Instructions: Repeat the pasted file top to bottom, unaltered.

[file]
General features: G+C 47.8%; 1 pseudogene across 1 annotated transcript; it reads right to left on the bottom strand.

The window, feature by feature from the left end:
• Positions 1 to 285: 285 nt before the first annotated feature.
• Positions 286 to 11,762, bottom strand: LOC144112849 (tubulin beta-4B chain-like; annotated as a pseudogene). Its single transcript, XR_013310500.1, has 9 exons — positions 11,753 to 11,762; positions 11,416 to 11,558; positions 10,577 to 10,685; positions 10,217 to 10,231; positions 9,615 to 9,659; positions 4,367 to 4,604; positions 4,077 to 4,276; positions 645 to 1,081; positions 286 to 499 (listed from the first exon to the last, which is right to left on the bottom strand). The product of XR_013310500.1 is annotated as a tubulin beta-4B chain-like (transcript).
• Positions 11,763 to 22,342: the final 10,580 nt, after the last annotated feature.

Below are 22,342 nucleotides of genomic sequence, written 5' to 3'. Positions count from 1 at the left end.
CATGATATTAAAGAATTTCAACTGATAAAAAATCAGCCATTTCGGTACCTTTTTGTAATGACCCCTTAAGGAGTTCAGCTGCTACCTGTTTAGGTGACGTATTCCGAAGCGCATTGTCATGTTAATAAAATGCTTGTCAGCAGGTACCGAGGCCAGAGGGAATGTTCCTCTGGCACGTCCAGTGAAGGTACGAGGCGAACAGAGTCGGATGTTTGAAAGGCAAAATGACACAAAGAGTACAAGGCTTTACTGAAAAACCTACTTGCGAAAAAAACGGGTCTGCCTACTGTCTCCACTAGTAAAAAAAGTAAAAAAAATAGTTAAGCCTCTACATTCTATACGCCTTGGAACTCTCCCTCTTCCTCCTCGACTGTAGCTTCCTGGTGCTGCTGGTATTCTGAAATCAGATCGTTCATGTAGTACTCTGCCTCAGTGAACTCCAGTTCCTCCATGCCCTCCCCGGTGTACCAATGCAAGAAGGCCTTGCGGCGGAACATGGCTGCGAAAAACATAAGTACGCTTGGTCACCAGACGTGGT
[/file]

General features: G+C 47.8%; 1 pseudogene across 1 annotated transcript; it reads right to left on the bottom strand.

The window, feature by feature from the left end:
• Positions 1 to 285: 285 nt before the first annotated feature.
• Positions 286 to 11,762, bottom strand: LOC144112849 (tubulin beta-4B chain-like; annotated as a pseudogene). Its single transcript, XR_013310500.1, has 9 exons — positions 11,753 to 11,762; positions 11,416 to 11,558; positions 10,577 to 10,685; positions 10,217 to 10,231; positions 9,615 to 9,659; positions 4,367 to 4,604; positions 4,077 to 4,276; positions 645 to 1,081; positions 286 to 499 (listed from the first exon to the last, which is right to left on the bottom strand). The product of XR_013310500.1 is annotated as a tubulin beta-4B chain-like (transcript).
• Positions 11,763 to 22,342: the final 10,580 nt, after the last annotated feature.

Below are 22,342 nucleotides of genomic sequence, written 5' to 3'. Positions count from 1 at the left end.
CATGATATTAAAGAATTTCAACTGATAAAAAATCAGCCATTTCGGTACCTTTTTGTAATGACCCCTTAAGGAGTTCAGCTGCTACCTGTTTAGGTGACGTATTCCGAAGCGCATTGTCATGTTAATAAAATGCTTGTCAGCAGGTACCGAGGCCAGAGGGAATGTTCCTCTGGCACGTCCAGTGAAGGTACGAGGCGAACAGAGTCGGATGTTTGAAAGGCAAAATGACACAAAGAGTACAAGGCTTTACTGAAAAACCTACTTGCGAAAAAAACGGGTCTGCCTACTGTCTCCACTAGTAAAAAAAGTAAAAAAAATAGTTAAGCCTCTACATTCTATACGCCTTGGAACTCTCCCTCTTCCTCCTCGACTGTAGCTTCCTGGTGCTGCTGGTATTCTGAAATCAGATCGTTCATGTAGTACTCTGCCTCAGTGAACTCCAGTTCCTCCATGCCCTCCCCGGTGTACCAATGCAAGAAGGCCTTGCGGCGGAACATGGCTGCGAAAAACATAAGTACGCTTGGTCACCAGACGTGGT